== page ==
17. I was with Mike 4/11, a 155mmSP battery in late 68 to May of 70. I think we called it the Rocket Capital of the World, lol.

    1. My name is Richard Vesper I was in AN Hoa 69 and 70 untill we turned it over to the ARVNS I believe in Sept. of 70. I was in LSU-1 2\5 . Me and a Sgt. Webster would come up to Mike 4/11 all the time to change the PTO pumps on your turrents. We may have seen each other and don’t even know it. Ha! Ha! I do remember one guy at Mike Battery . He was a Staff Sgt. I believe. Can’t remember his real name but he looked dead on Lee Marven. That’s what we called him. Do you remember him? Let me know OK? Samper Fi !

      1. I remember you ,Webster , Star ,Gunny Flanagan and the Lee Marvin fellow but not his name ,he was a kick. Glad to see you are still kicking.

  18. I was a radio relay operator at An Hoa in fall of 69,we were next to the air traffic control tower.I remember those 175mm guns.The mess hall served peanut butter,jelly, bread,and warm goofy grape kool aid every evening!

    1. Hi Marine, I was a radio relay tech at An Hoa from About August or September 1968 to June 1969. It’s been a while and I don’t remember the exact dates but those are approximate. But you were there fall of 69 so we didn’t cross paths but it’s nice to see someone else who was at An Hoa and especially a radio relay man. Semper Fi.

    2. my name is Richard Vesper I was in An Hoa 69 and 70 with lsu-1 2\5 untill we turned it over to the arvins in I believe Sept. of 70. Spent 9 mo. there then went to LZ Baldy LZ Ross and LZ Ryder you could only get there my chopper. At An Hoa we were right down by the wire by 2|5 and the little chopper pad LZ. We had perimitter watch every other night on Brovo and Alpha sector. We were the guys that you may have seen changing the big ass tubes on those big ass guns you talked about. Ha! Ha!

      1. Changing tubes on 175s at LSU 1 in 1970 was the hardest work I have ever done in my life . I think we ran on raw youth.

    3. Tom I First Force Recon and our compound was right by the artillery battery. Those 175’s would rattle our teeth. We never slept when in from the bush. The mess tent was kind of toward the end of the runway if I remember correctly and had lots of dust blow through it
      Semper Fi marine

  19. Hi Jonas, regarding the hospital, I read on another site that the hospital was located just south of the compound near a lake,if that helps. The lake might have been called Alligator Lake . There was a refugee camp at Duc-Duc near the river between An- Hoa and Liberty Bridge that was later over run . It was operated by the Maltese and the nurses would visit there from time to time. Wade. E- 2/5 69-71

    1. Alligator lake was over the small ridge to the southeast near Go Noi island. I recall referring to the lake where the German hospital was located as Spider lake. Duc Duc was just outside the west gate of F 2/11 towards the song Thu Bon. I was a Artillery Scout/Sgt attached to 3/5 July 69 to July 70.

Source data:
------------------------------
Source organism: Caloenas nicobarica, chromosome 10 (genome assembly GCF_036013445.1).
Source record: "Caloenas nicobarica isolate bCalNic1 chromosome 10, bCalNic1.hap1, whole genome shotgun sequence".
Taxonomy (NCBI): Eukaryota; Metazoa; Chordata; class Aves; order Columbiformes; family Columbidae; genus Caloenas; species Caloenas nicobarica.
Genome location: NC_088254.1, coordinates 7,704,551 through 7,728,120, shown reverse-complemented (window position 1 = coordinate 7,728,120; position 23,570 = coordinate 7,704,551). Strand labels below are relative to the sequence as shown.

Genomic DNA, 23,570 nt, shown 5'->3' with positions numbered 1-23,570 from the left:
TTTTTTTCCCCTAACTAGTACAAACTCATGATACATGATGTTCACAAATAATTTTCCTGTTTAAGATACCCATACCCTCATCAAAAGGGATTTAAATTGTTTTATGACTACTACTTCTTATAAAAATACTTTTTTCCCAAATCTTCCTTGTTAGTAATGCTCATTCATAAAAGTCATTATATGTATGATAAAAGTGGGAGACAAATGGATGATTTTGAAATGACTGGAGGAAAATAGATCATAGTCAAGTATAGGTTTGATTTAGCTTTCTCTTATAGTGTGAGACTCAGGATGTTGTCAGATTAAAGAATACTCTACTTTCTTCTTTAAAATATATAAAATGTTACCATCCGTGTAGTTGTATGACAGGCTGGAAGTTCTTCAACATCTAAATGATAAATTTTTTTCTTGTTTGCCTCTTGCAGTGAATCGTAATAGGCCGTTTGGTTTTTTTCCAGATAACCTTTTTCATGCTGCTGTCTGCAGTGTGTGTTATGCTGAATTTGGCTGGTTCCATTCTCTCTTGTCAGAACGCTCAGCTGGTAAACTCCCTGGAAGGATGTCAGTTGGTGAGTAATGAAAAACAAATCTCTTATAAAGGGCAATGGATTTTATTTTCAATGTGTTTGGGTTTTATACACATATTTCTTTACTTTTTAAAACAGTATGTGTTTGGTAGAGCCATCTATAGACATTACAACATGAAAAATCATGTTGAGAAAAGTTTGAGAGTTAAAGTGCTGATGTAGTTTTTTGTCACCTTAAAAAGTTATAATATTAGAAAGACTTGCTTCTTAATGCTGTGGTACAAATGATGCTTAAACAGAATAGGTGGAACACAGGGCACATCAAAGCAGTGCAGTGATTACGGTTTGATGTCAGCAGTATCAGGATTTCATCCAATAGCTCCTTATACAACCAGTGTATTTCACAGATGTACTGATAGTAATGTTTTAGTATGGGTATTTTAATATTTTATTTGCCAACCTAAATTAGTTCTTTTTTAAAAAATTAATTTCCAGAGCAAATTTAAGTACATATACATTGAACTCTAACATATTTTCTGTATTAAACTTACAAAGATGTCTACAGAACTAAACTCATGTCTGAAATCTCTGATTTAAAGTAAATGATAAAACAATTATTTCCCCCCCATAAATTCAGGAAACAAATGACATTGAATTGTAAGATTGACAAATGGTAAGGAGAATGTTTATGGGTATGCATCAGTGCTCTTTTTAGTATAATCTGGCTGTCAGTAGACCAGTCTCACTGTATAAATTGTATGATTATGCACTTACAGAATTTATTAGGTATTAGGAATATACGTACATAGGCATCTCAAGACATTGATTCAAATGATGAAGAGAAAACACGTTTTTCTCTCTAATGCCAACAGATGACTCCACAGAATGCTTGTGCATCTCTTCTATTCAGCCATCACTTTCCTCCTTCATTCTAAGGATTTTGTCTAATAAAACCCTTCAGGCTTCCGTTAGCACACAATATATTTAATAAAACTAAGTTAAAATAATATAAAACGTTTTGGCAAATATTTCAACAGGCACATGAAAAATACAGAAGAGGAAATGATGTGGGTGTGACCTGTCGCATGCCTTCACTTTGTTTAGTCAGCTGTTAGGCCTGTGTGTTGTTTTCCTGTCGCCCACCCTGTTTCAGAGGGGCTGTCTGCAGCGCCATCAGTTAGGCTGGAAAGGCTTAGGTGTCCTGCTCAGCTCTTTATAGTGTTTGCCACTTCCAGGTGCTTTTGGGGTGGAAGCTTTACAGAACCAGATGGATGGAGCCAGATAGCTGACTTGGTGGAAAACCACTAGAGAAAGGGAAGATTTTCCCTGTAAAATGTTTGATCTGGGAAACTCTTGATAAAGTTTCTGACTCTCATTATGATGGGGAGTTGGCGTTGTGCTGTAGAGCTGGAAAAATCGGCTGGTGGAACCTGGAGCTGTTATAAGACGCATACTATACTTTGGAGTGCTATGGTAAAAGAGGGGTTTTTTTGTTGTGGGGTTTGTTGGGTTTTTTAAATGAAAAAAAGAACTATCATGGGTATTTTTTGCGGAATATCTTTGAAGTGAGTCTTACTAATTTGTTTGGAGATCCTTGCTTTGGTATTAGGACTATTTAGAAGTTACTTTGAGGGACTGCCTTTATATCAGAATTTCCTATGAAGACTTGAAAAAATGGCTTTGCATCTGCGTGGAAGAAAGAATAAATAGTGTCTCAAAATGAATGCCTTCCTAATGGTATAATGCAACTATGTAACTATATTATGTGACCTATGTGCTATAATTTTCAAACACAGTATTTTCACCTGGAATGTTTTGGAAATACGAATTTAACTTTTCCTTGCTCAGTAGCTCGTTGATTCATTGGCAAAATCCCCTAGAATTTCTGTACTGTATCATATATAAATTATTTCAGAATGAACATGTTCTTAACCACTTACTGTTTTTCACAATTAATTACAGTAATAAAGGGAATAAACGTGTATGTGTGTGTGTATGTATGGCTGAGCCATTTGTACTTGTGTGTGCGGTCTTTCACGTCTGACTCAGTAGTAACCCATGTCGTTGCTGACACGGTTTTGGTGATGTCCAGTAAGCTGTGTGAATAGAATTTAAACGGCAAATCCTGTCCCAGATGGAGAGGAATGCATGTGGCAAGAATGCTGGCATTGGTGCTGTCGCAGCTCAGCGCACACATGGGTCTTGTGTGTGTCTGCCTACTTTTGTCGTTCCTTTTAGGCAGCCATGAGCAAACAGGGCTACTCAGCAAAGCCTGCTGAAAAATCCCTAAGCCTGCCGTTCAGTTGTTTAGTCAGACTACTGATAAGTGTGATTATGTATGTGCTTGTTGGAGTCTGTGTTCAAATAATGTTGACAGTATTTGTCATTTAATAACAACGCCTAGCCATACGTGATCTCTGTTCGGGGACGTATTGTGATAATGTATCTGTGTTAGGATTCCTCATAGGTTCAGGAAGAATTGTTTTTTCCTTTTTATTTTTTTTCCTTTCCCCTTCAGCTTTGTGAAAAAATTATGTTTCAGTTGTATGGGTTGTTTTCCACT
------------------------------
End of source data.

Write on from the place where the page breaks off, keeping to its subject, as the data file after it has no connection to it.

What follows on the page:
1. Go Noi Island was where Carlos Handcock (sniper-one shot-one kill) was wounded (burned, AmTrac, anti-tank mine). I think he was attached to one of the “grunt” companies at the time?

      2. Semper Fi John, I was with F 2/11, and assigned to M 3/5 from Aug 68 until the end of Aug 69. I returned home sept 6. My memory is bad and getting worse the older i get. Did we meet during the time between your arrival and my departure from An Hoi ?

        1. Simper Fi Leo, I was with F 2/11 1st Mar in the first quater of 69 stationed in An Hoa on the 105’s then we went from hill to hill to support the grunts. Dont remember much about that year my mind must off blocked it off.

  20. I was assigned to H&S 2/5 in An Hoa from July 1967 to December. Colonel Ernie Cheatham was our battalion commander. We moved from An Hoa to Phu Bai in December 67 and then into Hue during TET. I remember going up to Hue in December to visit a buddy and at that time the city was untouched and beautiful. That didn’t last long unfortunately. I do remember the IOWA firing block busters over our heads.
    My best friend wound up at Khe Sahn during TET and over the years we had our share of alcohol talking about who had it worst. We always argued that the other guy had it worse.
    In An Hoa I do remember seeing the German Hospital from my area. As I recall it was a white building about a mile or so away. One time a few of the nurses walked through our area and I just stood there and gawked.

    Thanks for sharing the pictures. If I ever get there, I hope I can figure out about where my bunker was.

    1. Hello Mike. Thank you for your comment. I am happy you made it out. Did you also read the Hue article here on the website? There will be a few places you remember there as well.

      I have heard about the German hospital from others as well. I wish I could figure out where it was.

    2. Hey Mike I “Hate” to bring it up but were you guys involved in the Heavy fighting down in the Que Son valley from the end of May through September of 1967? Maybe it was the 7th Marines?Operations Union I and II, and then Swift. 3 MOH (one was a Chaplin, KIA) earned by Marines that were there and 1,000 Marine KIA during that Summer in those battles and Know Body has ever heard of them! Makes me “cry”! That’s the reason DaNang saw “light” fighting during TET of early 1968. You Marines stopped them “cold” before the NVA could “prep” the battle space near DaNang before TET. I’ve seen Colonel Cheatman and you Marines on you tube. You are ALL truly HEROS!! Welcome Home Brother !! Respectfully, Jon. 3/1 comm.